Directed by Lavinia Currier
Written by Lavinia Currier & Martin Edmunds, based on the novella by Honoré de Balzac
Starring Ben Daniels, Michael Piccoli, Paul Meston, Kenneth Collard, Nadi Odeh
My Advice: Wait for Cable.
A man goes to the desert, winds up lost, meets a leopard and is very, very lonely... No, but seriously folks, that pretty much sums up this film, which is ostensibly about a French soldier who gets lost in the Egyptian desert and is saved by a leopard who lets him shack up with her despite the fact they're not married.
The moral of the story, that man cannot tame the wild nor can he competely leave his civilized self behind, is as plain as the spots on the big cat's back. That's a good moral, and I agree with it for the most part. I disagree with the execution, however. We begin with our soldier boy, Robert (Daniels), in the present and in bad shape. We then flash back for the remainder of the story. The idea that our boy has screwed the pooch (or...nevermind) from the get go, makes the rest of the movie somewhat pointless, since we already know how it must end up. When Robert sheds his clothes and begins to paint himself like his feline love, I was singing in my head "Everybody Wants to Be a Cat," which only revealed to me how UNseriously I was taking the whole thing.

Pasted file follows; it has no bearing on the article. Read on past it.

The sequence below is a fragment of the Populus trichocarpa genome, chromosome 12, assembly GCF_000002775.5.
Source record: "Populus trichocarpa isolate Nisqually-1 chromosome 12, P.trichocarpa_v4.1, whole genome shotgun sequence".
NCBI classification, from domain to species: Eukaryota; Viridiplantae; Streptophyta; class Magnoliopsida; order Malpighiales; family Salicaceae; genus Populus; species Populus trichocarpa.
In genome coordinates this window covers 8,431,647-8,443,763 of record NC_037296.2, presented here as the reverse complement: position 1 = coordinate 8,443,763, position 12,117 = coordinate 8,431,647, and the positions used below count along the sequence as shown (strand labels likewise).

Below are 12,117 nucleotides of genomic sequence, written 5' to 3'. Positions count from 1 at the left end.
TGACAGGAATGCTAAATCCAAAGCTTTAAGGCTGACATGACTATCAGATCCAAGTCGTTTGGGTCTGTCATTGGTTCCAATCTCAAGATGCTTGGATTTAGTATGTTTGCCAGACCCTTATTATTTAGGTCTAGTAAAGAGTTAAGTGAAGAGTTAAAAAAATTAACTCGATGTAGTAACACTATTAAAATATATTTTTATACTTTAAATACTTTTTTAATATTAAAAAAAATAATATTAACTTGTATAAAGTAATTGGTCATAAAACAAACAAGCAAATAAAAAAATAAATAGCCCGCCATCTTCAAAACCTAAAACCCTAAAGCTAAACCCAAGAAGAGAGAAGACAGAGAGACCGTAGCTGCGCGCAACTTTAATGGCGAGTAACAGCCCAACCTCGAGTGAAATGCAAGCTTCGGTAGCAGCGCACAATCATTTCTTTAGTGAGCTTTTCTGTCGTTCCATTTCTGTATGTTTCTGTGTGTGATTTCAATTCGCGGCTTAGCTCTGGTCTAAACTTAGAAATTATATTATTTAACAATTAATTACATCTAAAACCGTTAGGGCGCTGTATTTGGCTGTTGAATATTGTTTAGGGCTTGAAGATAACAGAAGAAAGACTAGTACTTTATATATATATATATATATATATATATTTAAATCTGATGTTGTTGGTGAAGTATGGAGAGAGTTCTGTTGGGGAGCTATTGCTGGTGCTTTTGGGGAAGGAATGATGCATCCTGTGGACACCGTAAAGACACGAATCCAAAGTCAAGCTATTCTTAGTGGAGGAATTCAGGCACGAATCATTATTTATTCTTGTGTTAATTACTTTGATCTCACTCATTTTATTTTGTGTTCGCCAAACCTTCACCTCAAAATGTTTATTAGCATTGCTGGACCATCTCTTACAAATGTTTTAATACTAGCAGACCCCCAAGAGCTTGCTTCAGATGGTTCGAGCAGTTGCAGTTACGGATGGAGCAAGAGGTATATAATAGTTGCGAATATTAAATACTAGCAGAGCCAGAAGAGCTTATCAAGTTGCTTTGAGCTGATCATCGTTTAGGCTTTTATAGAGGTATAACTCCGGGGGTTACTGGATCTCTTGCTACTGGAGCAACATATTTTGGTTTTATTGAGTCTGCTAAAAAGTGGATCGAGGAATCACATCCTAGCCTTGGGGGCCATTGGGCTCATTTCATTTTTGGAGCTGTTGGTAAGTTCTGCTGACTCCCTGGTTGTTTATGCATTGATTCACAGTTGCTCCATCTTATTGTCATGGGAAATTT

Daniels especially gets credit for acting very closely with the three leopards used in making this film, and they are beautiful animals. However, their beauty can't carry the film by itself and that's what ends up happening. And not much else. Which is disappointing, since I love cats--but, um, not like Robert. Not that there's anything wrong with that. Never mind. Go away.
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